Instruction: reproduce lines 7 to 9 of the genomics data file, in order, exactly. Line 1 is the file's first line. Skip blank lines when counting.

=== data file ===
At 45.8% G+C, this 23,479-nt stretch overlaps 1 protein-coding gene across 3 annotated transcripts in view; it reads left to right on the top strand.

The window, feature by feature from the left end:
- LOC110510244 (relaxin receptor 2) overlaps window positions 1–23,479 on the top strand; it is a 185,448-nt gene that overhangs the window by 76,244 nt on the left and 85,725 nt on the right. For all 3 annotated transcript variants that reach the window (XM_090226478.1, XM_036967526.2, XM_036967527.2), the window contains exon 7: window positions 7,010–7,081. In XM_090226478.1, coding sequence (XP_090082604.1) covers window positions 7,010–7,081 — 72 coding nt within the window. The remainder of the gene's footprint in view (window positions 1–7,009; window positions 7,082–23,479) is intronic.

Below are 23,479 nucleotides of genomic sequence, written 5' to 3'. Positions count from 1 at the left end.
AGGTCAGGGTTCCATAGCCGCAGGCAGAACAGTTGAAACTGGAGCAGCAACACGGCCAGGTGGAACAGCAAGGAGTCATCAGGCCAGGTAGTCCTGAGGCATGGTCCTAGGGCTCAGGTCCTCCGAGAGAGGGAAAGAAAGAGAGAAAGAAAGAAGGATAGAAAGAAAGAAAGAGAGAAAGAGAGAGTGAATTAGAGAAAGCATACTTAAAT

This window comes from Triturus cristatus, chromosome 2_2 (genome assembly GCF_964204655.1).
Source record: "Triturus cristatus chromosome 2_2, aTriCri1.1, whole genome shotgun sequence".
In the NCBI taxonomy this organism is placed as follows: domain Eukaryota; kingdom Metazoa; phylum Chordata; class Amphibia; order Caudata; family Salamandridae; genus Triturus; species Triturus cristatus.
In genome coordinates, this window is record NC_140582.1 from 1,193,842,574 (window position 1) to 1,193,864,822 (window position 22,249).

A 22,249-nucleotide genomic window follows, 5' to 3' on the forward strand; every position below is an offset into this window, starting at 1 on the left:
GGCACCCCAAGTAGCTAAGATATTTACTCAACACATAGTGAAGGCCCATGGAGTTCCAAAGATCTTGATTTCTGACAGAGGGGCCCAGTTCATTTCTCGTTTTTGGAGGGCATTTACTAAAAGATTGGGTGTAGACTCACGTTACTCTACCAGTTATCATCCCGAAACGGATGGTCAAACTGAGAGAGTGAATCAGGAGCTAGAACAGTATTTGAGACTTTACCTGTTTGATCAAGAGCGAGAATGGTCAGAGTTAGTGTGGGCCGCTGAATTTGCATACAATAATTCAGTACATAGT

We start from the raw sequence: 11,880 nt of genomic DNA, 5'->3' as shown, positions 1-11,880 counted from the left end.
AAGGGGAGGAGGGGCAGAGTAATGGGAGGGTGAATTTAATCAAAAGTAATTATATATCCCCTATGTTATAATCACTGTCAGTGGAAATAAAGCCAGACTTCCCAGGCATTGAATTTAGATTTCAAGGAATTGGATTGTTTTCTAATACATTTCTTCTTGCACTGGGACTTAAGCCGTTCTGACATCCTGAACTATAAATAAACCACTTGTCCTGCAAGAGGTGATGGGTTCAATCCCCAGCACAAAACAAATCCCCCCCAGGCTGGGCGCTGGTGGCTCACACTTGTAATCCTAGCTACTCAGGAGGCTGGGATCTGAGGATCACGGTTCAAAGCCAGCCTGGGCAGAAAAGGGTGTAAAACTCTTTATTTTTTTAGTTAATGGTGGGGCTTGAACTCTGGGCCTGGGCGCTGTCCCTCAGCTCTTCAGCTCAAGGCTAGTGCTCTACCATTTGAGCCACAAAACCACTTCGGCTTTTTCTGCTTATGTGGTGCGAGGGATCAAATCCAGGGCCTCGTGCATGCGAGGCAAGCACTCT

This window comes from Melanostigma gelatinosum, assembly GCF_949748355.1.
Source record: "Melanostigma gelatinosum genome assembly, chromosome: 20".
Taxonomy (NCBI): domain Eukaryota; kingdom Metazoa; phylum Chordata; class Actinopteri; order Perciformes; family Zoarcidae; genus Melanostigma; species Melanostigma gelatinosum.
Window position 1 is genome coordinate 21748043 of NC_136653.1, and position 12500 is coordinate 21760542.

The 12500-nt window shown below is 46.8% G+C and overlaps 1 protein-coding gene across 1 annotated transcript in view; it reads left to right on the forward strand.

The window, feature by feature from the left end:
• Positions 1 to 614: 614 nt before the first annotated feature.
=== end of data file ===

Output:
Source record: "Triturus cristatus chromosome 2_2, aTriCri1.1, whole genome shotgun sequence".
In the NCBI taxonomy this organism is placed as follows: domain Eukaryota; kingdom Metazoa; phylum Chordata; class Amphibia; order Caudata; family Salamandridae; genus Triturus; species Triturus cristatus.
In genome coordinates, this window is record NC_140582.1 from 1,193,842,574 (window position 1) to 1,193,864,822 (window position 22,249).